Derbyshire man shares his story of survival - 21 years after horrific car accident which nearly killed him

It has been 21 years since Jon Greaves was in a car accident which nearly killed him – now he is sharing his survival story to encourage others to remain positive even during difficult times.

Thursday, 24th June 2021, 9:15 am
It has been 21 years since Jon Greaves was in a car accident which nearly killed him
It has been 21 years since Jon Greaves was in a car accident which nearly killed him

The day was like any other for then 32-year-old Jon, as he made his way from Eckington – where he was living at the time – to his place of work at CCS Media on Derby Road, in Chesterfield, on October 31, 2000.

Derbyshire had been ravaged by strong winds and heavy rain the previous night, with BBC weather forecasters issuing a warning to residents across the country to expect gusts of up to 90mph into the morning.

With his usual routes to work busy with traffic, Jon decided to drive through Apperknowle and had just reached Crow Lane when disaster hit.

Sign up to our daily newsletter

The i newsletter cut through the noise

Jon, pictured after the accident, in a wheelchair. Picture supplied by Jon Greaves

A tree, seemingly disturbed by the bad weather, came crashing down on top of his car in a horrifying accident he can still picture to this day.

"It was a Monday morning and it had been a very stormy weekend,” Jon said. “I’m sure it lives in people’s memories as it was a bad one.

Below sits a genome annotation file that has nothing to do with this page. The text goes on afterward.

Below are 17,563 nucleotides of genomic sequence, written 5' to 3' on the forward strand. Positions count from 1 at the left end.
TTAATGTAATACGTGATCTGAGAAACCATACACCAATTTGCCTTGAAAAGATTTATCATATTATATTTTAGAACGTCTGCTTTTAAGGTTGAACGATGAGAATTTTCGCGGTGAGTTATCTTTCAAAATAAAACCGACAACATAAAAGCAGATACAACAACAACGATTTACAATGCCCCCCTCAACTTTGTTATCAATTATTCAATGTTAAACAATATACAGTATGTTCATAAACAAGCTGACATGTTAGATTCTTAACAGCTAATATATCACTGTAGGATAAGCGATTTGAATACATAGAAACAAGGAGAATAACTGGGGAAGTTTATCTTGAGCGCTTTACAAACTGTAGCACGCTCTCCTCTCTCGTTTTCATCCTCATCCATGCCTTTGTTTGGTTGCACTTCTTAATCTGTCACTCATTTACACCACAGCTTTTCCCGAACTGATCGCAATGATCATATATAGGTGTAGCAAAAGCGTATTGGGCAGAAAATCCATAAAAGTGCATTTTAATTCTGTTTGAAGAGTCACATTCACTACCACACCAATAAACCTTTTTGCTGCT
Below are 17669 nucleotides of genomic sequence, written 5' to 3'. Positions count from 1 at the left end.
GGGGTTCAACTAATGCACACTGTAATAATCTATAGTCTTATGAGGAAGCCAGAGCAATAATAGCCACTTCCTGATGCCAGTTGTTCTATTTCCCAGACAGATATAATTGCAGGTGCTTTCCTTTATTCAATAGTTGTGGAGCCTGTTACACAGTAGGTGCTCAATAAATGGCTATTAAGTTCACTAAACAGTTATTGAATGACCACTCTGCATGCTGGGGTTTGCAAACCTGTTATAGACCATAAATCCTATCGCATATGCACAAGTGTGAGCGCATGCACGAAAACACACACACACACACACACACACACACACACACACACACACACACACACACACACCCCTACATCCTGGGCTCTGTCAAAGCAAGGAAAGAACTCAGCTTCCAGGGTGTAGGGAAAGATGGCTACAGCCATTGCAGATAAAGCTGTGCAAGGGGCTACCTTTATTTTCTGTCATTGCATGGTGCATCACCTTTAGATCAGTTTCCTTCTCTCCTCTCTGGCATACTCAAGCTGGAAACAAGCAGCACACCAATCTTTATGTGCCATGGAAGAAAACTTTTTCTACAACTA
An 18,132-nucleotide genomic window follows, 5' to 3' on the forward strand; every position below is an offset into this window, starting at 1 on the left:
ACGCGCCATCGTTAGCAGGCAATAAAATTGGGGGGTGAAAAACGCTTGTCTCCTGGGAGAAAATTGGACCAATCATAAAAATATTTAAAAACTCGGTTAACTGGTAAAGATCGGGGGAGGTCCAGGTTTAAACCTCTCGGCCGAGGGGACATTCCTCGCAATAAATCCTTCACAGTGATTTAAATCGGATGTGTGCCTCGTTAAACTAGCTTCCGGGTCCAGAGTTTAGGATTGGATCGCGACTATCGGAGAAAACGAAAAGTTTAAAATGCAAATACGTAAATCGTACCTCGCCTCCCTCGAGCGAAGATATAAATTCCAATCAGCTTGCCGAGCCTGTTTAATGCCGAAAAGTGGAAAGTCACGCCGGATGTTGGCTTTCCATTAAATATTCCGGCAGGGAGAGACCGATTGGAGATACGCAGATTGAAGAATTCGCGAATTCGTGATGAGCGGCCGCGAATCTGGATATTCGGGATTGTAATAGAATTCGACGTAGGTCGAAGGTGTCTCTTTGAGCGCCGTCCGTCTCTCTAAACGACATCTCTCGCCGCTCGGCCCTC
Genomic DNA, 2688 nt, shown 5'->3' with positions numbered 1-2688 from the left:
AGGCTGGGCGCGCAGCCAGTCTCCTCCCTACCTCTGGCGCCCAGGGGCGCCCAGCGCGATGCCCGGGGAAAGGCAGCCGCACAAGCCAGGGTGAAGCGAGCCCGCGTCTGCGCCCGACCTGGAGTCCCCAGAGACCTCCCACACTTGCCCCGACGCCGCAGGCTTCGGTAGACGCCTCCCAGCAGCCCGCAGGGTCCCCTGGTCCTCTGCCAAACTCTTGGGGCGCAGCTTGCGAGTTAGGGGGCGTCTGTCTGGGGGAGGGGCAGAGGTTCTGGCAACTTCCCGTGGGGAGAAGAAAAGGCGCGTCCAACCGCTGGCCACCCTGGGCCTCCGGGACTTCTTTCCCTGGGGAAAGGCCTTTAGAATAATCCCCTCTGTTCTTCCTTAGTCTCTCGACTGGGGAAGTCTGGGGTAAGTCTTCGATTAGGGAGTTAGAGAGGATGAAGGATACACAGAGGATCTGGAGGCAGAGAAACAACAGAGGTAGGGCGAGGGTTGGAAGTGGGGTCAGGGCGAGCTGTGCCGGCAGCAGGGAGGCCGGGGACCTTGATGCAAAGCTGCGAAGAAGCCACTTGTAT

"I’d taken four different attempts to get out of Eckington, culminating in the trip over the top and down into Apperknowle, past the Travellers Rest and dropping down the really steep hill [on New Road] and towards the bottom.

Jon Greaves was in an accident in 2000 in which a tree fell on his car in Apperknowle, leaving him fighting for his life. 21 years later and his is sharing his story in hopes of encouraging others to remain positive even through difficult times.

"There was a farm on my left hand side and just beyond that there were some trees and one fell down, bang. In terms of probability, it’s millions to one.”

The accident, Jon says, completely wrote both him and the car off as, although he remained conscious, he was left with a number of potentially fatal injuries.

"It compressed my spine, crushed my head, I had fractures through my right eye orbit, fractures across the top of the head, a crushed brain stem,” Jon explained.

“I believe I’m in the less than one per cent of people to survive that kind of injury. The farmer saw it happen, he was in the field opposite, but he quickly dashed across to my assistance. Unbelievably, [the accident] didn’t knock me out but the world was spinning.

Jon Greaves, pictured centre, before the accident in 2000. Picture supplied by Jon Greaves

"He alerted emergency services and kept m talking which kept me alive because I can remember getting drowsy. Suddenly the ambulance came and they took over, I can even remember them pulling me back into the ambulance on a wheelchair. I can remember that vividly.”